This left the Second Department with conflicting precedents to rely on when it took up the question in Maple Medical.[10] The Second Department did not consider this a difficult question, unanimously agreeing with the Third and Fourth Departments in holding that “the plain language of Insurance Law § 7307, the plan of conversion, and the DFS decision make clear that the policyholder is entitled to the consideration paid in connection with the MLMIC demutualization,” that “in conformity with the statute, the MLMIC plan of conversion also makes clear that the policyholders are the ones entitled to the cash consideration unless there has been a specific designation to an identified policy administrator” and that “it is undisputed that Scott (as well as the other physicians) did not specifically designate Maple Medical to receive the demutualization payments and that, in the cases of Youkeles and Mutic, Maple Medical was never designated policy administrator at all.”[11]

The Second Department further noted that the First Department did not address the statutory issues in Schaffer and instead only addressed the argument of unjust enrichment based on stipulated facts. Addressing the First Department’s reasoning, the Second Department rejected the unjust enrichment argument, pointing to the fact that the First Department analogized the situation to the federal cases based on the ERISA statute and the Second Department rejected the analogy as inappropriate, given the clear state statutes involved in this controversy.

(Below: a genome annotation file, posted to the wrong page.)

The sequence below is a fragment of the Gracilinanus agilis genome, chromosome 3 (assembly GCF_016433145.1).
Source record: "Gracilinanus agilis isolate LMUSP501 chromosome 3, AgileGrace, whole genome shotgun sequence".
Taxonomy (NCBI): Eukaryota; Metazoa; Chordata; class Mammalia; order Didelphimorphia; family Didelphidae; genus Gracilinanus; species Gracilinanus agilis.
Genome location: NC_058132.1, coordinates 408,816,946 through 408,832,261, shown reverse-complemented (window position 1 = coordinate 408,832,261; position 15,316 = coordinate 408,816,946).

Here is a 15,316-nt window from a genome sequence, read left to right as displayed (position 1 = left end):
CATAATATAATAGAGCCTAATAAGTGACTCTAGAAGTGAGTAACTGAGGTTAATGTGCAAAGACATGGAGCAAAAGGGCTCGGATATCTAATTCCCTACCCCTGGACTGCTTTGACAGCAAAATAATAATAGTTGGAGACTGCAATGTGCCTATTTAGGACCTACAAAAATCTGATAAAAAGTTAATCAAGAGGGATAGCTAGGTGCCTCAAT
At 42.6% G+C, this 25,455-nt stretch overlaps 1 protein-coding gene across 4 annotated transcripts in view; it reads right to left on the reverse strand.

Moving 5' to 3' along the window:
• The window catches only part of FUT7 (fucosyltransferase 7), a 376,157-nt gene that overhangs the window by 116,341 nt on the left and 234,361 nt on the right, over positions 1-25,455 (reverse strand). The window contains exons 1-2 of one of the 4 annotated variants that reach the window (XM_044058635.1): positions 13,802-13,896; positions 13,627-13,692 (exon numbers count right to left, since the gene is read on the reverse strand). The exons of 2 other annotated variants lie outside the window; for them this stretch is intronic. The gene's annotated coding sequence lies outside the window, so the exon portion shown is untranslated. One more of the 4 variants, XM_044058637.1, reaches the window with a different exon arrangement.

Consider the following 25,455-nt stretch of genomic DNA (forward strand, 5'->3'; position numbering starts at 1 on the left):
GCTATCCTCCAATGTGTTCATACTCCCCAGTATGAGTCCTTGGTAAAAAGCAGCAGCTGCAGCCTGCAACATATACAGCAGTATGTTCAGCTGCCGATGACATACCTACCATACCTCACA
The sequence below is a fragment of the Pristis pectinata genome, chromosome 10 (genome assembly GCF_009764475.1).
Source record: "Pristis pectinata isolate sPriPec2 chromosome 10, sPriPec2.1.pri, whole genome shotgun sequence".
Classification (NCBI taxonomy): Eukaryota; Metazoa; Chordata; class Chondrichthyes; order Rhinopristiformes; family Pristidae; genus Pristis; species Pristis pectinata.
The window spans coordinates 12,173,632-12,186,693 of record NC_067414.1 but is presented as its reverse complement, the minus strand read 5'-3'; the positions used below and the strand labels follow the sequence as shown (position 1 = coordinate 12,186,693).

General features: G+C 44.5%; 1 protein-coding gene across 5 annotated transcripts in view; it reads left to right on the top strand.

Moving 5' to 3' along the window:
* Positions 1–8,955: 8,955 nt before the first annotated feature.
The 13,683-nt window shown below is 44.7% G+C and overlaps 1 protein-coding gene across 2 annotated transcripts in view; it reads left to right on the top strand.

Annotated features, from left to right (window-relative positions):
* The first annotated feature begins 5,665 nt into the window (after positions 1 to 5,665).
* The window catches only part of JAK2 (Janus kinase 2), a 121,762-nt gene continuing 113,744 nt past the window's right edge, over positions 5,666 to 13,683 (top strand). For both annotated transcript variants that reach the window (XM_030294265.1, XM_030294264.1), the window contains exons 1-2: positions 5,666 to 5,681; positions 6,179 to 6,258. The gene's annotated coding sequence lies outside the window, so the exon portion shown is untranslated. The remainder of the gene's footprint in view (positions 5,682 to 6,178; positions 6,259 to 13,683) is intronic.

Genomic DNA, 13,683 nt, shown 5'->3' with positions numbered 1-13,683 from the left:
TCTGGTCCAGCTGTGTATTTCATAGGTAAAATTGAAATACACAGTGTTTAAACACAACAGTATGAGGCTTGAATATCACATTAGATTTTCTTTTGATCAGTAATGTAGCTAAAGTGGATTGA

The Second Department found that “the essence of Maple Medical’s unjust enrichment claim is an effort to use the principles of unjust enrichment to overcome the medical professionals’ entitlement to the proceeds of demutualization, which entitlement derives from this State’s Insurance Law. We therefore conclude that the unjust enrichment claim must be analyzed under New York’s common law principles of unjust enrichment. The federal ERISA authorities are of no assistance in this regard.”[12]

Instead, the Second Department held that to establish a cause of action for unjust enrichment, the plaintiff needs to establish that as a result of a mistake in fact or law, “it conferred a benefit on the other party and that the other party will retain that benefit without adequately compensating the first party therefor.” Applying those principles, the Court held that:

“Maple Medical has not proven, and cannot prove, a cause of action for unjust enrichment. It has not provided the benefits in question to its employee-physicians—those benefits are provided by the plan of conversion and, ultimately, by the acquiring entity. At most, Maple Medical provided malpractice insurance premium payments, surely a benefit, but a benefit of the employment contracts between Maple Medical and its physician-employees for which the physician-employees paid valuable consideration in the form of their labor. Since the physicians provided their services to Maple Medical in exchange for the benefits paid to them, or for them, under the employment agreements, it simply cannot be said that the employees have not already adequately compensated Maple Medical for the benefits paid. The payment of the medical malpractice insurance premiums was not a gratuitous act; it was part of the bargained-for consideration for the employment services that the physicians provided to the medical group. Moreover, the medical group itself benefitted from the payment of premiums for the malpractice policies to the extent that they covered the group’s vicarious liability for the acts of its employees.